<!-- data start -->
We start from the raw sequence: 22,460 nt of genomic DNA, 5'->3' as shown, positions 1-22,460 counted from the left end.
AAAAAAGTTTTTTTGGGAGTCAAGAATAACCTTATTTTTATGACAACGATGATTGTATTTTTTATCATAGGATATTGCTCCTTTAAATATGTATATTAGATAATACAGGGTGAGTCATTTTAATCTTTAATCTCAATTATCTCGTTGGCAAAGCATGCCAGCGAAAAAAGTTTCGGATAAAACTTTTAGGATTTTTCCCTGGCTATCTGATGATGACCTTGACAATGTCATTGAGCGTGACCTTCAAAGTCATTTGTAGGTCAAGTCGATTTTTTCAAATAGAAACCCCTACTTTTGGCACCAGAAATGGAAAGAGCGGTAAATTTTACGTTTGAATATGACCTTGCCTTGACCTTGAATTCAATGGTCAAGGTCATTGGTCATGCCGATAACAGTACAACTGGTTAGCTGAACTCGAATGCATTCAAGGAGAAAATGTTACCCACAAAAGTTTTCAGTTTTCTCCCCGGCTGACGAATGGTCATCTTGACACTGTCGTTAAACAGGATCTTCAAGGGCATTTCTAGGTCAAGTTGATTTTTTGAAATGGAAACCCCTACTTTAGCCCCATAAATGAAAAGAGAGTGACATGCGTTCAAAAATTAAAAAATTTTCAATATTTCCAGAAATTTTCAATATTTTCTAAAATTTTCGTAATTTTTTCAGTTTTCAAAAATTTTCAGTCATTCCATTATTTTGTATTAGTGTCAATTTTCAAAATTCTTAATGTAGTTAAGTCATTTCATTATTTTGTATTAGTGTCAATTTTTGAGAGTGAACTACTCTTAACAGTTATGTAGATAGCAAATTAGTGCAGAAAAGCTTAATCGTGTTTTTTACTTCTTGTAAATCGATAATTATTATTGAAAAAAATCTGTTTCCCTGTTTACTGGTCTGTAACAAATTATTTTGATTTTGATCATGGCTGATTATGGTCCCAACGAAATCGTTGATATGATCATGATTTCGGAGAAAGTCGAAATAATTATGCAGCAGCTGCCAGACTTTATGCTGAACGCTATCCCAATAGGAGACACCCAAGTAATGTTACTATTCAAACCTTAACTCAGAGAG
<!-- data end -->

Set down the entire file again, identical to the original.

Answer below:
We start from the raw sequence: 22,460 nt of genomic DNA, 5'->3' as shown, positions 1-22,460 counted from the left end.
AAAAAAGTTTTTTTGGGAGTCAAGAATAACCTTATTTTTATGACAACGATGATTGTATTTTTTATCATAGGATATTGCTCCTTTAAATATGTATATTAGATAATACAGGGTGAGTCATTTTAATCTTTAATCTCAATTATCTCGTTGGCAAAGCATGCCAGCGAAAAAAGTTTCGGATAAAACTTTTAGGATTTTTCCCTGGCTATCTGATGATGACCTTGACAATGTCATTGAGCGTGACCTTCAAAGTCATTTGTAGGTCAAGTCGATTTTTTCAAATAGAAACCCCTACTTTTGGCACCAGAAATGGAAAGAGCGGTAAATTTTACGTTTGAATATGACCTTGCCTTGACCTTGAATTCAATGGTCAAGGTCATTGGTCATGCCGATAACAGTACAACTGGTTAGCTGAACTCGAATGCATTCAAGGAGAAAATGTTACCCACAAAAGTTTTCAGTTTTCTCCCCGGCTGACGAATGGTCATCTTGACACTGTCGTTAAACAGGATCTTCAAGGGCATTTCTAGGTCAAGTTGATTTTTTGAAATGGAAACCCCTACTTTAGCCCCATAAATGAAAAGAGAGTGACATGCGTTCAAAAATTAAAAAATTTTCAATATTTCCAGAAATTTTCAATATTTTCTAAAATTTTCGTAATTTTTTCAGTTTTCAAAAATTTTCAGTCATTCCATTATTTTGTATTAGTGTCAATTTTCAAAATTCTTAATGTAGTTAAGTCATTTCATTATTTTGTATTAGTGTCAATTTTTGAGAGTGAACTACTCTTAACAGTTATGTAGATAGCAAATTAGTGCAGAAAAGCTTAATCGTGTTTTTTACTTCTTGTAAATCGATAATTATTATTGAAAAAAATCTGTTTCCCTGTTTACTGGTCTGTAACAAATTATTTTGATTTTGATCATGGCTGATTATGGTCCCAACGAAATCGTTGATATGATCATGATTTCGGAGAAAGTCGAAATAATTATGCAGCAGCTGCCAGACTTTATGCTGAACGCTATCCCAATAGGAGACACCCAAGTAATGTTACTATTCAAACCTTAACTCAGAGAG